Although there has been support for SAP HANA in Hibernate for some time, the respective dialects implemented only the basic features and there was no official support from SAP.

Several features like, for example, database-generated identity columns and table comments were not available.

The recent Hibernate ORM release 5.2.12 comes with an improved support for SAP HANA that allows the use of all features provided by the Hibernate ORM framework.

This release comes with full support from the SAP HANA team. We will keep updating this open source project to deliver more advanced features.

Why should I use the SAP HANA platform?

In short, with SAP HANA in-memory computing power, any project using a database can now push more advanced calculations down to database layer with following benefits:

  1. SAP HANA offers powerful advanced features like real-time analytics, full-text search and analysis, geospatial data processing, graph processing, and a JSON document store. Using these multi-modal processing capabilities you can build applications that perform all required data processing directly in the database close to the data without the need for external components, data transfers between application layers, or data replication.

  2. Due to SAP HANA’s columnar in-memory data store, the data footprint of an application can be significantly reduced by removing all redundant data like materialized intermediate views or secondary indexes. Also, SAP HANA internally compresses the stored data resulting in an even smaller size of the database.

  3. SAP HANA in-memory technology enables transactions and analytics on a single data set, simplifying data landscapes and enabling advanced multi-model data processing on a single platform. With the Hibernate dialect for SAP HANA, Java applications can now also take advantage of these benefits.

What’s new?

Database-generated identity columns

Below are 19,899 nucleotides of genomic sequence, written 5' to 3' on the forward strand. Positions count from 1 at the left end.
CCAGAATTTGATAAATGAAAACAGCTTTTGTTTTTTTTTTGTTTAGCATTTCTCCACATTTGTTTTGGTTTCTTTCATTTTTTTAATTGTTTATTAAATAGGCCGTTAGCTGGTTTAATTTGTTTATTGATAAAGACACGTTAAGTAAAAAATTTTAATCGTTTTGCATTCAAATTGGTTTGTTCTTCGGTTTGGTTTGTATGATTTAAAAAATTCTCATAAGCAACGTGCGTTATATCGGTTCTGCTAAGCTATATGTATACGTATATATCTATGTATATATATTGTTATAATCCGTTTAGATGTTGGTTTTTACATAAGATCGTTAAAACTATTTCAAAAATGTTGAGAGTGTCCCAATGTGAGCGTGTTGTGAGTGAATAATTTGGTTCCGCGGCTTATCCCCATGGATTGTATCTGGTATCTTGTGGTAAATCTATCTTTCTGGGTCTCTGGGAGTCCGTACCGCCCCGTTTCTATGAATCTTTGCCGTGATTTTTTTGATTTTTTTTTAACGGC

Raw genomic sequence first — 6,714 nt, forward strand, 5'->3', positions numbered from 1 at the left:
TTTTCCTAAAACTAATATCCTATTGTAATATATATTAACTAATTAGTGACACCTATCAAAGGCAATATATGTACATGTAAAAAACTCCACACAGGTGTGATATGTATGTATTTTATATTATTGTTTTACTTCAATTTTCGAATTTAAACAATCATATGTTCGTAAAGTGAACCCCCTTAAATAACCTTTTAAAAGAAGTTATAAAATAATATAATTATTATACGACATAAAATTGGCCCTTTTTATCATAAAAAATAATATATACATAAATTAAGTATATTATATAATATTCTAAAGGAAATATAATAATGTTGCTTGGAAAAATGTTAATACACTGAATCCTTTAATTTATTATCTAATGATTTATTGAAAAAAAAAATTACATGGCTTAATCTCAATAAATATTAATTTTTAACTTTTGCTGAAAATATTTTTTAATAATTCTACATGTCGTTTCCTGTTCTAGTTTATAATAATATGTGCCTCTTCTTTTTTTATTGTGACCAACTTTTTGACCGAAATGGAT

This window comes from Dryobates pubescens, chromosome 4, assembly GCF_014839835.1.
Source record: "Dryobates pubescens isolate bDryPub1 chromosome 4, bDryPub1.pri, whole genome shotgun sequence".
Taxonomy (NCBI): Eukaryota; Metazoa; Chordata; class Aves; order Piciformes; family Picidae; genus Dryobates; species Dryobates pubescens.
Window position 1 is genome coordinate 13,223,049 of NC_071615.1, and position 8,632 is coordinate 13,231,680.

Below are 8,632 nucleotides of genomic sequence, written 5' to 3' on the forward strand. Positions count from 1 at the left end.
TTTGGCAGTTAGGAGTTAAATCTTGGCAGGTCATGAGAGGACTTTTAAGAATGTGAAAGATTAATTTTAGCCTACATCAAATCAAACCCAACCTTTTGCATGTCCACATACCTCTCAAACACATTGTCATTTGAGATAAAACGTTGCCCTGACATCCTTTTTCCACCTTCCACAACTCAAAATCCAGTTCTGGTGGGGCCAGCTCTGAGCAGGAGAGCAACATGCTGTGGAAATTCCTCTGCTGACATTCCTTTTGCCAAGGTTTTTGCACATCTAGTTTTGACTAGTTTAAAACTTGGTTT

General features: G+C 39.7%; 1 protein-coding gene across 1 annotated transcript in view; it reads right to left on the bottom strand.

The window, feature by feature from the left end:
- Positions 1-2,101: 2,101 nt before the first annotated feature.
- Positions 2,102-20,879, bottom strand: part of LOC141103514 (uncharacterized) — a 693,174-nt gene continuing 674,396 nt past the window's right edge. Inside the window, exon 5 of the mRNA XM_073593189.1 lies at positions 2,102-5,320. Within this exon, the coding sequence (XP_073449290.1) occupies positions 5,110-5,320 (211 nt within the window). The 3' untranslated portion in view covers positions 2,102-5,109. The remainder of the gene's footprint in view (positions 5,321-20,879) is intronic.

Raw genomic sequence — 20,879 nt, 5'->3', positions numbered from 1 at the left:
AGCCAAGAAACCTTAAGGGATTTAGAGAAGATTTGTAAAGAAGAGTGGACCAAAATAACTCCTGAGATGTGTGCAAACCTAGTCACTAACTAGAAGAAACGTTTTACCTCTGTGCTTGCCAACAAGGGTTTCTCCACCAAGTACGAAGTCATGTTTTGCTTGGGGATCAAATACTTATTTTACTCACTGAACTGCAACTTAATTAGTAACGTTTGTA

The SAP HANA dialects now support the IDENTITY generation type for generated values.

private int id;

On database-level this translates to a column with the GENERATED BY DEFAULT AS IDENTITY attribute.


Improved handling of LOB columns

The behavior of the HANA JDBC driver regarding LOBs deviates from the JDBC specification in that LOB objects (Blob, Clob, NClob) don’t remain valid until the end of the transaction, but are closed when the corresponding ResultSet is closed. Since Hibernate relies on the JDBC specification this leads to unexpected errors when working with LOBs on SAP HANA.

A workaround for this issue implemented by the current SAP HANA Hibernate dialect is to materialize all LOB objects and cache them on the application side before the ResultSet is closed. A drawback of this approach is that it is not possible to stream LOB data from the server on demand and materializing all LOBs leads to increased memory usage on the application side, especially when working with large LOBs. A developer needs to be aware of this fact when designing the application, but at least it should be a reasonable solution in most use cases.

The behavior of the caching mechanism can be controlled via the Hibernate parameter hibernate.dialect.hana.max_lob_prefetch_size. The value of this parameter should correspond to the value of the SAP HANA configuration parameter indexserver.ini/session/max_lob_prefetch_size. All LOBs greater than this value will be cached by the SAP HANA Hibernate dialect.